Organisations are failing to realise the potential of Cloud. More worryingly, many are also running increased risks of security breaches and regulatory non-compliance because their teams are over-worked or missing the right skills: putting off until tomorrow the things that should have been done yesterday.

Recent reports show that 43% of organisations have fallen behind on compliance and security in the last year due to the cloud skills shortage. A lack of the right manpower resulted in 41% of firms experiencing app performance issues and outages that ought to have been avoided.

The up-surge of interest in AI makes this situation doubly difficult for tech based firms, because it creates yet another tough pressure on payroll and increases the demands made of infrastructure.

As a result, two main areas of risk predominate for decision makers :

  • Unmanaged security perimeter – system complexities and sprawl all increase the perimeter that must be managed and the potential exposure to outside attacks that often use sophisticated techniques to find vulnerabilities
  • Human error and mis-configuration – the increasing use of new and unfamiliar techniques, features and complex architectures conspire to create performance bottlenecks, and cyber security risks that go unseen until a breach occurs.

Shortage of experience, skills and time lead to a bias towards what’s familiar, not what’s best, and embed a resistance to the flexibility required to incorporate novel approaches that navigate successfully through the business implications, enhance security and unlock cost efficiencies and other business benefits.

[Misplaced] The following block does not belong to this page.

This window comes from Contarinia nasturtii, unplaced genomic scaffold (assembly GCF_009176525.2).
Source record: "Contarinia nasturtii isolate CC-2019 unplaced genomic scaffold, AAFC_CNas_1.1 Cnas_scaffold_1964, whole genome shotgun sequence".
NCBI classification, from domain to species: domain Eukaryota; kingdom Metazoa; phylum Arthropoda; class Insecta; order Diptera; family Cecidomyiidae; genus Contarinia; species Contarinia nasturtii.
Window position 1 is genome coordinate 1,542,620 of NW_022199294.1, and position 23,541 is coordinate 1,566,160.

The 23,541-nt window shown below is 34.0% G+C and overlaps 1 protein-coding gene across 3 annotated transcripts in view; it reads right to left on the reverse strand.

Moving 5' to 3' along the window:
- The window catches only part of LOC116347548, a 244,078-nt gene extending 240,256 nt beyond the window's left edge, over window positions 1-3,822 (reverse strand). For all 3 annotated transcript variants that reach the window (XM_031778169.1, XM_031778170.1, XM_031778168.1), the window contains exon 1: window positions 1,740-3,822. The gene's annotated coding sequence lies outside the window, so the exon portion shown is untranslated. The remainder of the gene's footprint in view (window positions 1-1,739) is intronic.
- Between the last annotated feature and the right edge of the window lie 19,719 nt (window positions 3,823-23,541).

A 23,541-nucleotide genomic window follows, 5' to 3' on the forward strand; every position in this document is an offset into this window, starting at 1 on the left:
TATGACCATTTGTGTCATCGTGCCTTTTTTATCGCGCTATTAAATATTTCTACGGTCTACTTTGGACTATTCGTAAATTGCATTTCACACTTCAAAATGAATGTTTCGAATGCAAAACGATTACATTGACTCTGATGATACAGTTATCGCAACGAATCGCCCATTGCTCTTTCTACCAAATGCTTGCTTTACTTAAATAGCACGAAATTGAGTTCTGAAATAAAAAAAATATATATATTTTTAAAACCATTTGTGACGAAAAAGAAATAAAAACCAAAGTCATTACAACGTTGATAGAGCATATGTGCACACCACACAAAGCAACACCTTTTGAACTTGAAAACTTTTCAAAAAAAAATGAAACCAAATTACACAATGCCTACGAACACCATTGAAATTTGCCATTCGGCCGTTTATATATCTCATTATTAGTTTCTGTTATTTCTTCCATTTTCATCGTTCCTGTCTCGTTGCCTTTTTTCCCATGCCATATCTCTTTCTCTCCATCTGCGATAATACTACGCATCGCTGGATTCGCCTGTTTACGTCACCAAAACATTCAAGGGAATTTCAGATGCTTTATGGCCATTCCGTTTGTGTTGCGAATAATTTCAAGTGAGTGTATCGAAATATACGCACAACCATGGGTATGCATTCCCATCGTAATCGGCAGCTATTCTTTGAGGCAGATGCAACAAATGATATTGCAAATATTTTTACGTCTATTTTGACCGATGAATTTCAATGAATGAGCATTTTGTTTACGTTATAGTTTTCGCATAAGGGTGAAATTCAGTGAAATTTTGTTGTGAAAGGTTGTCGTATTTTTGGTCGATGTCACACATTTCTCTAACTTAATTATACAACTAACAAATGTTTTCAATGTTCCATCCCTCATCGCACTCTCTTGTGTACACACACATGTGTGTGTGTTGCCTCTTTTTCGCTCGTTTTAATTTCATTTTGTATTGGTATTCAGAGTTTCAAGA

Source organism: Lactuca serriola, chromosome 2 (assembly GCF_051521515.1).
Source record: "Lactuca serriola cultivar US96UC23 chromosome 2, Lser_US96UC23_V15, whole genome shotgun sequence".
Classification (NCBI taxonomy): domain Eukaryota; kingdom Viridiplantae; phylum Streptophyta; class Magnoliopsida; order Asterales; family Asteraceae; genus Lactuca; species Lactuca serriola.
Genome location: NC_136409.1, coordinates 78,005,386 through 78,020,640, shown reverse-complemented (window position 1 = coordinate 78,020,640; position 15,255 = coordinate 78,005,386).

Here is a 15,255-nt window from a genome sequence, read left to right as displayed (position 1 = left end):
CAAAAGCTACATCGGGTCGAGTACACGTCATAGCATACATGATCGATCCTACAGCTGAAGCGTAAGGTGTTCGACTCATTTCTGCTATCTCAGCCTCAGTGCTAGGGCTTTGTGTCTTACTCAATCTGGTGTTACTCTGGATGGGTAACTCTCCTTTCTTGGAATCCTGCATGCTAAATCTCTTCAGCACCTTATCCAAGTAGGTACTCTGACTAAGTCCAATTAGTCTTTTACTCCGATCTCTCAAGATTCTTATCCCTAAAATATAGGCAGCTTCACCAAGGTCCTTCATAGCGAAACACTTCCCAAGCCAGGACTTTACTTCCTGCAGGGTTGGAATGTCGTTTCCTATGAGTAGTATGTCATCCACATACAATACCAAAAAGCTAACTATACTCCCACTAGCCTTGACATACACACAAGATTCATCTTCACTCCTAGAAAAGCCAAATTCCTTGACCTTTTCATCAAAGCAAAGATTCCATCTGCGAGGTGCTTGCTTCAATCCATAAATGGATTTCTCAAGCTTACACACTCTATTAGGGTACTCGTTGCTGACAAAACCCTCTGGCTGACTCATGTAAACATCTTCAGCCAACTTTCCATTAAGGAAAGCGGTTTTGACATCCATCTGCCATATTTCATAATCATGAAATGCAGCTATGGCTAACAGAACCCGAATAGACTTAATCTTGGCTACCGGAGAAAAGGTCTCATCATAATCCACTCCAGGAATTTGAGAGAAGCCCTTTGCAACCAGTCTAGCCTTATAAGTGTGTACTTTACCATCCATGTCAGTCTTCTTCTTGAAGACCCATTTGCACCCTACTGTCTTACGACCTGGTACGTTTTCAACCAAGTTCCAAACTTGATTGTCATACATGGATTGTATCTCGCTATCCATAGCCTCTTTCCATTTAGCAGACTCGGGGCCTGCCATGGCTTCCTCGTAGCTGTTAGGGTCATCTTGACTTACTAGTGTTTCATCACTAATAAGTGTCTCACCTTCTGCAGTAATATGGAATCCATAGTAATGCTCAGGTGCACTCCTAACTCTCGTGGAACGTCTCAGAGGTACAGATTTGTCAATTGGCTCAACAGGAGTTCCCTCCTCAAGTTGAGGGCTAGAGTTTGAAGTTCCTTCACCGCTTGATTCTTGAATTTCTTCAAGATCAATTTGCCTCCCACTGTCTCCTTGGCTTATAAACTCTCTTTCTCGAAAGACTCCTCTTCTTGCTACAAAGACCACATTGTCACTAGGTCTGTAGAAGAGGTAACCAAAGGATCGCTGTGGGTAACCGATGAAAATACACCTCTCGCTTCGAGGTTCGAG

The winners will be independent and agile firms who are best able to navigate these uncertainties, risks and complexities. Staying independent of any one provider is key to avoid being trapped into behaviour like predatory pricing and changes to the way that services work or are discontinued , as has happened .

This is a tough balancing act for decision makers in busy firms who are using Cloud and other connected infrastructure to deliver on their business ambitions:

The tension between the skills gap and the increasingly specialised demands of Cloud infrastructure can lead to:

  • configuration mistakes and unintentional shortfalls in design, and
  • poor cost and performance dynamics, and increased security risks.

Management is forced to make decisions by an increasing workload and support issues that stretch the team:

Increasing payroll would:

    • load up the budget and risk undermining financial objectives
    • reduce business flexibility and scalability
    • be impractical for people who are needed only occasionally

Not easing the pressure would:

    • risk over-stretching the team
    • risk missed business deadlines and objectives
    • put at risk business operations, compliance and cyber security.

C-Suite decision makers must manage these tensions and pressures. Building a clear view of the workloads and their value can show how resources can be focused to deliver solutions and significant business advantage.

Business specific expertise & IP
Generic tasks, projects & skill bursts
  • Delivering & supporting business specific applications
  • Supporting customers
  • Cyber security & 24/7 incident response
  • Monitoring, alerts & maintenance
  • Infrastructure change management
Delivered by: Internal team  Delivered by: Managed Cloud partner
  • Maximises the value of payroll
  • Removes non-core distractions
  • Focuses expertise on the business
  • Retains proprietary knowledge
  • Less costly & more flexible than payroll
  • Scalable team adjusts to workload
  • Ready access to a wider range of skills
  • Opens up new business options


The classic business strategy for the C-Suite to use to secure value, independence, scalability, and agility of decision making is:

1. Hoard all core strategic business-specific expertise and proprietary IP, and

2. Push non-core tactical tasks, one-off projects and temporary bursts of effort to a specialist outsource partner


Peter is chairman of Flexiion and has a number of other business interests. (c) 2023, Peter Osborn